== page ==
Low-cost oscilloscopes have what it takes - Embedded.com

Low-cost oscilloscopes have what it takes

It's been a while since we published the popular USB Oscilloscopes from Pro to Hobbyist, and since then, more models have appeared on the market — some by established companies but many by startups and makers. Here, we'll look at a few — three are wireless, one is wired. One is a standalone unit, while others need a remote display.

At first, “faceless” oscilloscopes were USB-controlled. Today, Wi-Fi and Bluetooth oscilloscopes have entered the game especially at the lowest-cost end. Early wireless oscilloscopes connected to Android devices because they are easier to write apps than iOS devices. One of the earliest wireless oscilloscopes I saw wasn't even for sale. Designed by Aubrey Kagan (a.k.a Antedeluvian) this wireless oscilloscope connected to an Android tablet.

I've had the pleasure of trying out a few of these low-end oscilloscopes such as those from LabNation and Aeroscope. I also tried the original National Instruments VirtualBench, although at $1,999, it's no low-cost instrument.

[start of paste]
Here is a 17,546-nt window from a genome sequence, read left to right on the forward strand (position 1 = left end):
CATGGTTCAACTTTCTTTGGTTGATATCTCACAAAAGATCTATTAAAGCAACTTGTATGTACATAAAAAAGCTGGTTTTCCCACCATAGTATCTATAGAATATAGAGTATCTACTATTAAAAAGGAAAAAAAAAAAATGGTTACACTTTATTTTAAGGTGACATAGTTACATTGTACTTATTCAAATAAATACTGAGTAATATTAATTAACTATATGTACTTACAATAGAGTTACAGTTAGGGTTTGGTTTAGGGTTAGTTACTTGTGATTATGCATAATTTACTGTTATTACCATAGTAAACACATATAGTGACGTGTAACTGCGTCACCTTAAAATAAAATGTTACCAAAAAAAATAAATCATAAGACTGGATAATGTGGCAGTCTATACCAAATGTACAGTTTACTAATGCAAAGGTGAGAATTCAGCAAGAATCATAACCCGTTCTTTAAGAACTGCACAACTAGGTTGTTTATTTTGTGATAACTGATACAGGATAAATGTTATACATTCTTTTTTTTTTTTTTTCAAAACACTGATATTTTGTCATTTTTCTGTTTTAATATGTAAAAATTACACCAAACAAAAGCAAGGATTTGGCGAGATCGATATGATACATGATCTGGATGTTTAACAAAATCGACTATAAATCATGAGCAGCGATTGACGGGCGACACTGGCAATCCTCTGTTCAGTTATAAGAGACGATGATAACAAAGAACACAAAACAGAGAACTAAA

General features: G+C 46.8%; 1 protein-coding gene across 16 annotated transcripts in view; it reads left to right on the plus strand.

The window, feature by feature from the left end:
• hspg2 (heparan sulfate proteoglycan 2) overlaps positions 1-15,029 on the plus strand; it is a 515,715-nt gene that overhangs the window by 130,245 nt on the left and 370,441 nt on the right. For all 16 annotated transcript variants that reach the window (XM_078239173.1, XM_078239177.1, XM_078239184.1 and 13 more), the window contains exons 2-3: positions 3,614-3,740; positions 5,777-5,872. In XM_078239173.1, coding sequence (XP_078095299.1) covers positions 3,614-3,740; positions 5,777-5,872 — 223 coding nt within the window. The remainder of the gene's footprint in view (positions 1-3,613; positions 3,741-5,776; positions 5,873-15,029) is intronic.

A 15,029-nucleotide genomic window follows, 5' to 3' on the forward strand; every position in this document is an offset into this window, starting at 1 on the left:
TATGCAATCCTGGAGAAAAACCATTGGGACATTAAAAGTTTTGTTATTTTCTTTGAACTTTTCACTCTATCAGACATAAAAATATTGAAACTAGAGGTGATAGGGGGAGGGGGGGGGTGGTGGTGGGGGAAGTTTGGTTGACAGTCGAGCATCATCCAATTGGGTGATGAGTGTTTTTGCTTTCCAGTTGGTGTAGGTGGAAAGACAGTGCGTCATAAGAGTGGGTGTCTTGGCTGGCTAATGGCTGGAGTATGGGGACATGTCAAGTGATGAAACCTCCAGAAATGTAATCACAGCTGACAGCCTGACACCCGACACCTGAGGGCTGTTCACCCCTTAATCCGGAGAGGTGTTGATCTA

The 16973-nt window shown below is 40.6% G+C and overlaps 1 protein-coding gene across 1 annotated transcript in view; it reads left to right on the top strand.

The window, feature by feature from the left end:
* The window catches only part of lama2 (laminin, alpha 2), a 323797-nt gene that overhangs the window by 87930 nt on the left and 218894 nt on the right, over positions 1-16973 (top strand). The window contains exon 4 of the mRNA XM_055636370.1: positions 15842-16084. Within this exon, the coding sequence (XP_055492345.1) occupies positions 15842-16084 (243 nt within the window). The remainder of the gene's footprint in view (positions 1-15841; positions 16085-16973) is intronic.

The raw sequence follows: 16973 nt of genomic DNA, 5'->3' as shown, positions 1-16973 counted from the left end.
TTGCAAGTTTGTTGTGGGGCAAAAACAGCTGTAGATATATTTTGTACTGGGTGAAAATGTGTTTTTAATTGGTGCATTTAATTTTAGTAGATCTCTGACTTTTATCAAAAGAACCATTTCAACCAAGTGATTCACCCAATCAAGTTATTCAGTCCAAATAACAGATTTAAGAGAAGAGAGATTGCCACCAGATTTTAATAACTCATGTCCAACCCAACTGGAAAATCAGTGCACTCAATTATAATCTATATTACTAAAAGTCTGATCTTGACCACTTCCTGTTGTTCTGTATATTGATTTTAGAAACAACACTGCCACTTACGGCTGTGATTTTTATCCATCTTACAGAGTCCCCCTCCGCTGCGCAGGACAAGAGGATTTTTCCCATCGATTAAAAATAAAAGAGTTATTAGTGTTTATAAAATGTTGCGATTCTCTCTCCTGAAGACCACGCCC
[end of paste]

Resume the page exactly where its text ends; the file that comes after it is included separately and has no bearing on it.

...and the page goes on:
The two-channel RS Pro 2205A-20 from RS Components (£145) samples at 200 Msamples/s and has a bandwidth of 20 MHz, making it useful for audio and low-frequency applications. In addition to having a USB interface, the 2205A-20 has UART (RS-232), SPI, I2C, LIN, and CAN interfaces, which lets you install it in vehicles, machines, and embedded systems.

RSPro oscilloscope

The RS Pro oscilloscope has 20-MHz bandwidth. Source: RS Components/

The DS212 pocket oscilloscope has its own screen and uses mechanical wheels to adjust vertical and horizontal resolution. The actual manufacturer's name is somewhat unclear. For example, Amazon lists it with two different names and prices: YKEY at $109.98 and KEVWTECH at $178. You'll also find it on a Chinese site called e-design (here's the English translation).

The DS212 has 1-MHz bandwidth and samples at 10 Msamples/s. It can handle input voltages to ±40 V. It's powered by an internal battery that you charge through a micro-USB port. According to this video, the DS212 comes with one probe, even though it's a two-channel unit.

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The Chinese-made DS212 is a standalone pocket oscilloscope with 1-MHz bandwidth. Source: http://www.e-design.com.cn/

In yet another shape, the IkaScope from IkaLogic has 30-MHz bandwidth and samples at 200 Msamples/s. Compare that to Aeroscope, which samples at 100 Msamples/s with a lower bandwidth of 20 MHz. Aeroscope's $199 price tag is almost half of IkaScope's price of €299 (about US$368).

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